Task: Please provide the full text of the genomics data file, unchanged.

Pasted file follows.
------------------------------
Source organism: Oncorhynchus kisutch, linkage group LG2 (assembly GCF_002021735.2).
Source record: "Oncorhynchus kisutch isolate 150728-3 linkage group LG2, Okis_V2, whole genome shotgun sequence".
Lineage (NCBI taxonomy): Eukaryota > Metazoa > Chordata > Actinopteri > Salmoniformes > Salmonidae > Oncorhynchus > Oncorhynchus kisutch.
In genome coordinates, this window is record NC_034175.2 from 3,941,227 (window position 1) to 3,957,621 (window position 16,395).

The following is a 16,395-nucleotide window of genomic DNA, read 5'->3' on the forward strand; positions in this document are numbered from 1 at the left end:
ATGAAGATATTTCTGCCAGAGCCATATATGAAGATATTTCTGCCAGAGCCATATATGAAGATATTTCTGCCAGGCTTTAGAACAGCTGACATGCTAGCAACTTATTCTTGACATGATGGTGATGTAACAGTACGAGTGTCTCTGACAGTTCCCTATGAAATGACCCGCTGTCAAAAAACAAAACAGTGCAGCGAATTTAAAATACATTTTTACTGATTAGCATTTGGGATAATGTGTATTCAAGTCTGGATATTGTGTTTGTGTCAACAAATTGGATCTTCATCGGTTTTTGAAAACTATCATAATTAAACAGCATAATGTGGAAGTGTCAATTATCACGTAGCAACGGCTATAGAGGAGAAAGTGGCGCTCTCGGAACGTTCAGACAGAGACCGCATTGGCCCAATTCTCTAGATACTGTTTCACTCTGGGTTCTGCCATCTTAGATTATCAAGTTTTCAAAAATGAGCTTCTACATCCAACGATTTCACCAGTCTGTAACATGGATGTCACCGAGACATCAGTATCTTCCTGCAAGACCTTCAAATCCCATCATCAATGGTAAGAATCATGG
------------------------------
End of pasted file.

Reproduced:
Source organism: Oncorhynchus kisutch, linkage group LG2 (assembly GCF_002021735.2).
Source record: "Oncorhynchus kisutch isolate 150728-3 linkage group LG2, Okis_V2, whole genome shotgun sequence".
Lineage (NCBI taxonomy): Eukaryota > Metazoa > Chordata > Actinopteri > Salmoniformes > Salmonidae > Oncorhynchus > Oncorhynchus kisutch.
In genome coordinates, this window is record NC_034175.2 from 3,941,227 (window position 1) to 3,957,621 (window position 16,395).

The following is a 16,395-nucleotide window of genomic DNA, read 5'->3' on the forward strand; positions in this document are numbered from 1 at the left end:
ATGAAGATATTTCTGCCAGAGCCATATATGAAGATATTTCTGCCAGAGCCATATATGAAGATATTTCTGCCAGGCTTTAGAACAGCTGACATGCTAGCAACTTATTCTTGACATGATGGTGATGTAACAGTACGAGTGTCTCTGACAGTTCCCTATGAAATGACCCGCTGTCAAAAAACAAAACAGTGCAGCGAATTTAAAATACATTTTTACTGATTAGCATTTGGGATAATGTGTATTCAAGTCTGGATATTGTGTTTGTGTCAACAAATTGGATCTTCATCGGTTTTTGAAAACTATCATAATTAAACAGCATAATGTGGAAGTGTCAATTATCACGTAGCAACGGCTATAGAGGAGAAAGTGGCGCTCTCGGAACGTTCAGACAGAGACCGCATTGGCCCAATTCTCTAGATACTGTTTCACTCTGGGTTCTGCCATCTTAGATTATCAAGTTTTCAAAAATGAGCTTCTACATCCAACGATTTCACCAGTCTGTAACATGGATGTCACCGAGACATCAGTATCTTCCTGCAAGACCTTCAAATCCCATCATCAATGGTAAGAATCATGG